Kendal to Hawes

From Kendal, there are options to stitch together bits of bridleway but, if the Dales and Howgills are beckoning on the horizon, you’ll be wanting to rush into their welcoming arms. That means a bit of tarmac but it’s a good way of covering some distance and keeping your legs fresh for the big climb out of Dentdale.

Distance: 33 miles

Ascent: 4024 ft

OS Map: Character

After some initial feedback on the original route, together with some work that we’ve been doing with a leading mapping company, we’ve amended this section of the route. It no longer goes down into Wharfedale, but instead heads to Sedbergh before climbing across the Dales and dropping down another great techncal descent into Hawes.

This route is therefore more reasonable in length, but still has some epic climbing, especially around Dent and beyond.

The Cam Road is one of the great bridleways of the Dales, leading you into Hawes via one of the best technical and rocky descents anywhere. Once safely arrived at Hawes, you’ll find that it has all you need for an overnight stay: Youth Hostel; Pubs and B &Bs; Hotels; and camping; with loads of places to eat as well.


1. Start off by following the B6254 towards Oxenholme and Old Hutton. Just after Hutton Yeat on the Right, turn Left (signed to Bendrigg Lodge 1½).

2. Cross over the M6 by a tall mast and keep wending East on minor roads, including a sharp turn Left by a larch wood (signed to Killington and Sedbergh). The first navigational difficulty is taking the unsigned turn Right fork off the Old Scotch Road at Three Mile House. If you reach the next right fork (signed “Narrow lane, steep hills, unsuitable for HGVs”) then curb your enthusiasm because you’ve gone too far.

3. Follow the lane down to Aikrigg and head ESE to Beckside. From Beckside either cross fields NE or go down the farm access lane to turn Left (north) at a T-junction well-endowed with red gates. Turn Right onto BW where you see a white painted bungalow on your left. You’ll need to use your skill and judgement here because, if the Lune is too high, you may have to go round by the B6256 bridge to your north.

4. Assuming you made it over the river without being washed down to Sunderland Point, turn Left and follow the BW north until it converges with the A683. Follow this north to the bridge over the stream, then bear Right onto BW taking a skirting line around Holme Fell, broadly parallel to the disused railway line.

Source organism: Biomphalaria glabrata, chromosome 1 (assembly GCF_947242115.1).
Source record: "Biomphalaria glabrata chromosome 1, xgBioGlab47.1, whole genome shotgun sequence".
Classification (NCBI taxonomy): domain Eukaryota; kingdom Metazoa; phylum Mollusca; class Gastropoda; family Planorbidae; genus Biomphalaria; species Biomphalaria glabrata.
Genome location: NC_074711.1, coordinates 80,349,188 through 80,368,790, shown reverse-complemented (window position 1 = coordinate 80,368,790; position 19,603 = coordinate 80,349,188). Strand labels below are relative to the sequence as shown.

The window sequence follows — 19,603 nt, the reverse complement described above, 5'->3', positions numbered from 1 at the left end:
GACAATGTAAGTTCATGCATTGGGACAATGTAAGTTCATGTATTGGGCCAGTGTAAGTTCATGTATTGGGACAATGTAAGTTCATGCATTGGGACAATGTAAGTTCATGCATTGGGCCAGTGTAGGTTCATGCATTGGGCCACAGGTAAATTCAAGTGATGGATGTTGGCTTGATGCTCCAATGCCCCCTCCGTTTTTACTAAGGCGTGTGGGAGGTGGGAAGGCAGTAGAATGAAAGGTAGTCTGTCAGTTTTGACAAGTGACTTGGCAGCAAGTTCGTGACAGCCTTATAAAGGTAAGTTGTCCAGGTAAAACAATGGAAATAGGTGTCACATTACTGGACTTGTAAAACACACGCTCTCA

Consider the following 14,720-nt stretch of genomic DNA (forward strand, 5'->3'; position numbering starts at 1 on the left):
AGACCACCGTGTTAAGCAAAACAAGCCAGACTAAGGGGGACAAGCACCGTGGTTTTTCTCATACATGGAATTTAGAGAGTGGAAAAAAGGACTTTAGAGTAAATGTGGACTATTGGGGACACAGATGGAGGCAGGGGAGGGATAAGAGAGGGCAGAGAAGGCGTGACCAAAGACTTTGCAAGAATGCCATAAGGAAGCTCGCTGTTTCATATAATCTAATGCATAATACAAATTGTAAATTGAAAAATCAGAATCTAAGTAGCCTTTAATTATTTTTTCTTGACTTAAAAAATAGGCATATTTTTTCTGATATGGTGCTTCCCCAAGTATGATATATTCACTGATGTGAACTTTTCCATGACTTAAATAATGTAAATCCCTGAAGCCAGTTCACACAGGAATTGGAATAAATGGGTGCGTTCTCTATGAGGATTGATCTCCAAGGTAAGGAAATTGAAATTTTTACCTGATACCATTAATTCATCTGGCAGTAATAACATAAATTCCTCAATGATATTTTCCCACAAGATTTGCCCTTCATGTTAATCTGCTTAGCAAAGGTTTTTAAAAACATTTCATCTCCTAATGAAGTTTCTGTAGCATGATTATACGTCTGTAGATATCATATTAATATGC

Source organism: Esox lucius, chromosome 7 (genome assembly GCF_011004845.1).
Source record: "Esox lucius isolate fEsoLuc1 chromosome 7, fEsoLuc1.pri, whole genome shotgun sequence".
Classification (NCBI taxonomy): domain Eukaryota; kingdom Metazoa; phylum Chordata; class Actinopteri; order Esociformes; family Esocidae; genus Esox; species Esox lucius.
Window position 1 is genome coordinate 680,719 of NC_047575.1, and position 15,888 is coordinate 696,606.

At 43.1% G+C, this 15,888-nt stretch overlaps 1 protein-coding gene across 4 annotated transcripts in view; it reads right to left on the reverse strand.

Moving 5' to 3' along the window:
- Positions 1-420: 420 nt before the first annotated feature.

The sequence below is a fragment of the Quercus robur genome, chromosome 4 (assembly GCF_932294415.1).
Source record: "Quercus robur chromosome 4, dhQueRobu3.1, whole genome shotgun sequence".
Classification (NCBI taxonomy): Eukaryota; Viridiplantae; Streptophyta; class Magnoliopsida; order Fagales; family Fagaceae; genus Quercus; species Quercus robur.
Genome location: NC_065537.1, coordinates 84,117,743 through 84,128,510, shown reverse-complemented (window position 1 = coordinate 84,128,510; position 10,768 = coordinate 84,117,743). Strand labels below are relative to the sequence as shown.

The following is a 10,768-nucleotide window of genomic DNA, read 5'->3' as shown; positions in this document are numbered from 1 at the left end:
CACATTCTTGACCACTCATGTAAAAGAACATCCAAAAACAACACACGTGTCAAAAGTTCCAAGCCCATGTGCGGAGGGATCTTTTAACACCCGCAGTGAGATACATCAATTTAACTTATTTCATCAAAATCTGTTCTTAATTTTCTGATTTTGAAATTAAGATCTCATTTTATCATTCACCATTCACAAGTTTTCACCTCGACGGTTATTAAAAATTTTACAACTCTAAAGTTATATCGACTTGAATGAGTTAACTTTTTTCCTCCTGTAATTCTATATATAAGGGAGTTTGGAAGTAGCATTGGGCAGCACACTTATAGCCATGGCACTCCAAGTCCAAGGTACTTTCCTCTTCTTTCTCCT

5. Dip down over the Dee, the river of Dentdale, and climb up the other side, through Millthrop. At the T-junction at the end, turn Right into Frostrow lane. Climb onto the moor on a south-easterly bearing, then drop onto a public way descending to Rawridding in Dentdale proper. Follow pleasant tarmac lanes, dinking Right into Dent village itself to avail yourself of local services. Keep going up the valley to Cowgill and Lea Yeat, leaving the road where it zigzags L/R over the river.

6. Haul yourself up the long climb which passes under Artengill Viaduct. At the top of the heave, turn Right onto the recently designated Pennine Bridleway, starting on gravel but leading to grassy cruising. Turn Left at the minor road then cross the Newby Top Road to gain the public BW signposted to Cold Keld Gate.

7. Turn Left on the Cam Road and then fork Left on the Pennine Way. Cruise along the rim of the more-impressive-than-it-sounds hollow of Snaizeholme. At the fork, bear Left down a magnificent cobble-fest alongside the Tunguska’d plantation on the left (May 2013). If you’re still in the saddle when you reach the road, then congratulate yourself. Nought but a tarmac swoop lies between you and the Dales fleshpots of Hawes.

click below for gpx file